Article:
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Context Is King

March 21, 2018

 

The other day as I was coming into the office, I happened to pass by one of my coworkers who was already at her desk working.  I said good morning to her as I walked by, and she said "Hey, Keith."  I stopped, and walked over to her desk, waiting for her to ask me whatever her question was.  She looked up, waiting for me to say whatever I was going to say to her.  It turned out, we had a bit of a context issue.  She said "Hey, Keith", and I heard "Hey Keith...".  We quickly figured out that we had misunderstood each other, joked about it, and went on our way.  But this 30-second interaction got me to thinking about the importance of context.  If these two simple words can be interpreted so differently, what are the implications to more complex issues?

 

Each day, we engage in countless conversations with coworkers, clients, managers, team members, customers, the public.  From those conversations, we are making decisions which will either further or inhibit our company's success.  And let's be real, most of the time we have a full (if not overflowing) workload for the day, so we're probably juggling multiple priorities.  Is it reasonable to think that maybe we leave room for gaps in what we understand vs. what is really being discussed?

 

In order to maximize the effectiveness of our communication let's identify some important distinctions between communication and effective communication.

  • Process vs. Product - Leadership titan Michael Kouly says that "The wrong decision in the right context and the right decision in the wrong context are equally inappropriate".  We're going to make plenty of wrong decisions in our careers.  It's the way it goes, and it's part of how we develop and evolve as professionals.  Avoidance is futile.  Once we make peace with that, we can move past the fear of the wrong decision, and focus on the importance of the decision-making process.  That process involves ensuring that we fully understand the issue at hand before we can hope to reach an appropriate decision.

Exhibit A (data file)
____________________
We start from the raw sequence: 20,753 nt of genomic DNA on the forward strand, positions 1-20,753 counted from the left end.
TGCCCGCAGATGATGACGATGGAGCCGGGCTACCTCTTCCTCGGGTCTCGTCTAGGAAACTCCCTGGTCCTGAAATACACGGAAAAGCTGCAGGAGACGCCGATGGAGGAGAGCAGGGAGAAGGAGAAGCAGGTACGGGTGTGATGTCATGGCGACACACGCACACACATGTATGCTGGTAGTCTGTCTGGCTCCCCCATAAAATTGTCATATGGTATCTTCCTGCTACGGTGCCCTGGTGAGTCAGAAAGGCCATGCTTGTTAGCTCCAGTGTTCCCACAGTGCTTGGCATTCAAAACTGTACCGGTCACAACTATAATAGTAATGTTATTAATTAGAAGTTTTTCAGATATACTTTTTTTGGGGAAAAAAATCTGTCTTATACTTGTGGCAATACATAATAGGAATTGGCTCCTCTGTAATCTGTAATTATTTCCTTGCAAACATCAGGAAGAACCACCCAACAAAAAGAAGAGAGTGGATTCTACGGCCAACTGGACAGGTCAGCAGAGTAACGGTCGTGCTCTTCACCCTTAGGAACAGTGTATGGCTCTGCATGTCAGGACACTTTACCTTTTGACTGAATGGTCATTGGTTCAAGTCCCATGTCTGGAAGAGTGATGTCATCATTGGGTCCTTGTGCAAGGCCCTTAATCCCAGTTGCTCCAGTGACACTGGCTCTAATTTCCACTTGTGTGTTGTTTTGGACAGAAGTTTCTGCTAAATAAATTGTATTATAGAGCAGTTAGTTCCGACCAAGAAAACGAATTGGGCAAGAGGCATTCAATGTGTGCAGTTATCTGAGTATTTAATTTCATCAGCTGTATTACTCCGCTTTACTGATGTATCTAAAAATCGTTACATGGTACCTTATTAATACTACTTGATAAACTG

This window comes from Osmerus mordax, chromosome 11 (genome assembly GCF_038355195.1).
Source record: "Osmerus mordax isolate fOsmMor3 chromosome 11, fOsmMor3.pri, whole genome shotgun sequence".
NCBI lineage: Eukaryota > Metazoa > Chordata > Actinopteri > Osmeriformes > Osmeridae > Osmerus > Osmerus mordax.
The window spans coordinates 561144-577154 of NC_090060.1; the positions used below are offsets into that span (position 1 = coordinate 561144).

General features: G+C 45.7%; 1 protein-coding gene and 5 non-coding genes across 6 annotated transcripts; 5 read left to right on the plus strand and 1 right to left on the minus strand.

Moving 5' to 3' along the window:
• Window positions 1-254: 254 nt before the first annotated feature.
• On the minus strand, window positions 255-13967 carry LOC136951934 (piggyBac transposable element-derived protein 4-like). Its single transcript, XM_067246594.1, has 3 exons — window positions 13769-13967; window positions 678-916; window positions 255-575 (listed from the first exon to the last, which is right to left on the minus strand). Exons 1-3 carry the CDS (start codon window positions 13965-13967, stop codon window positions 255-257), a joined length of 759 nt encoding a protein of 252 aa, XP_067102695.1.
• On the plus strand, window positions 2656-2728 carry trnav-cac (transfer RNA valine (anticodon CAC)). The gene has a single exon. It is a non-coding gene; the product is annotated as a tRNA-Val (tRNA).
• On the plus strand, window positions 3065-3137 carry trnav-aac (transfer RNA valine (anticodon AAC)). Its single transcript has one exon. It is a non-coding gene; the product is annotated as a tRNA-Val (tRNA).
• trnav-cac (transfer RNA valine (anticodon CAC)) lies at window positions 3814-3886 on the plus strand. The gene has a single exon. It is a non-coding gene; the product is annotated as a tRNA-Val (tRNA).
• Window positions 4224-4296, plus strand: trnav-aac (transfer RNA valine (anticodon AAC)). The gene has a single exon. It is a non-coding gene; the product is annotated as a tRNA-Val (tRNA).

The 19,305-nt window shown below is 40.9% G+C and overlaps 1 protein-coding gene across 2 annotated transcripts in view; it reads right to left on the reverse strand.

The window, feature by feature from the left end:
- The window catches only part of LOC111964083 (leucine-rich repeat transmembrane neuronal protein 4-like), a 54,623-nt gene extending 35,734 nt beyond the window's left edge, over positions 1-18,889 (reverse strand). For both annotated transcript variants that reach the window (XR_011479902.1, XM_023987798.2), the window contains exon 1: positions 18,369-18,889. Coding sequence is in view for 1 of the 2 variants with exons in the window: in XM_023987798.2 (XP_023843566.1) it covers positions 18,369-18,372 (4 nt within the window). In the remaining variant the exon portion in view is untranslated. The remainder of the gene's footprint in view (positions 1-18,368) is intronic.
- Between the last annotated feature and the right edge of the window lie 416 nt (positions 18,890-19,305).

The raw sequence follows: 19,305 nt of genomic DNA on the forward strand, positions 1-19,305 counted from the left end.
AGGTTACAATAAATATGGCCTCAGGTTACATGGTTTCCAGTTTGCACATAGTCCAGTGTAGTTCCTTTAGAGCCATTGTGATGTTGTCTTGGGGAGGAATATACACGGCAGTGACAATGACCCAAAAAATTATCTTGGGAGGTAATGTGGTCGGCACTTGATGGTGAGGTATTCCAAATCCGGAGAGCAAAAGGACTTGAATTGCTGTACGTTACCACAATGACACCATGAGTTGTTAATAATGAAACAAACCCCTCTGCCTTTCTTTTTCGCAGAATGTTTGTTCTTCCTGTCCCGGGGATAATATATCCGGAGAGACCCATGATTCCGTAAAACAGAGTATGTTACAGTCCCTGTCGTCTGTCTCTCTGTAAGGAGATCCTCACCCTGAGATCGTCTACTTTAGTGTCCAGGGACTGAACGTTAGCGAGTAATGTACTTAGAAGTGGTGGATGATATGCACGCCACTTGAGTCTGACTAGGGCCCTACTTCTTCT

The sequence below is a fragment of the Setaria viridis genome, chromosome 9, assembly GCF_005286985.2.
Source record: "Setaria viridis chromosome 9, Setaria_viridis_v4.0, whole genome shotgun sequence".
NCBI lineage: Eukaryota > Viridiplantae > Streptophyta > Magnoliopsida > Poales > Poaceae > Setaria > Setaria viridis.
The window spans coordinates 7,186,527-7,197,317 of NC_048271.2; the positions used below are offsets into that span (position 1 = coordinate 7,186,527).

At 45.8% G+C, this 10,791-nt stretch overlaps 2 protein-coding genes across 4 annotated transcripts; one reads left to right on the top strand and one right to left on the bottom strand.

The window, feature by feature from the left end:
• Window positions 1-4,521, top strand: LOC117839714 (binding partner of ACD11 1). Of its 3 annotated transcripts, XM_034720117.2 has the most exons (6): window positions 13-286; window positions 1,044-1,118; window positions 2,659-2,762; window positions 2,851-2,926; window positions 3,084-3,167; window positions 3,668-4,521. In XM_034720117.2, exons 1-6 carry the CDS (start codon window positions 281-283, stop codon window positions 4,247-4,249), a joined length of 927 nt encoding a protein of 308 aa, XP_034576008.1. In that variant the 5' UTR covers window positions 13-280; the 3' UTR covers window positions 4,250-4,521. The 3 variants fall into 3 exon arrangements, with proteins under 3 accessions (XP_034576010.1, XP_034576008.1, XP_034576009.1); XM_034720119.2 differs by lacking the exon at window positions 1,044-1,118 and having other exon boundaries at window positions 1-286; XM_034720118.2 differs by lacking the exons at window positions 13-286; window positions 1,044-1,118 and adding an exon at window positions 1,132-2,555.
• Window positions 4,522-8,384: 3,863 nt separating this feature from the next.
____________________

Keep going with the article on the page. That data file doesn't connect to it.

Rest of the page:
• Why vs. What - The biggest mistake we can make is taking things at face value.  Especially when you're dealing with people.  They're complex, complicated, and things are rarely as they appear at first glance.  In order to truly understand an issue, it's helpful to ask the person why they think or feel a certain way.  You'll often hear some very important clues and context into their thought process that will come in handy when it's time to make a decision.

  • Face time vs. Screen time - The proliferation of mobile devices had led to a significant increase in communication volume.  According to a recent study by Nielsen, the average teenage sends 3,339 text messages per month.  That's a LOT.  But more doesn't necessarily mean better.  Reading a text message robs you of important context that you need to fully understand the message.All the emojis on the interweb can't replace what's lost.  Even talking on the phone strips away some important nonverbals that can potentially make the difference between thinking you understand and truly understanding a situation.  So next time you open a new email to ask a coworker a question, take a few extra minutes and walk down the hall and talk to them.

So the next time you're about to dig into an important situation and decide how to respond, remember that context, not content, is king.

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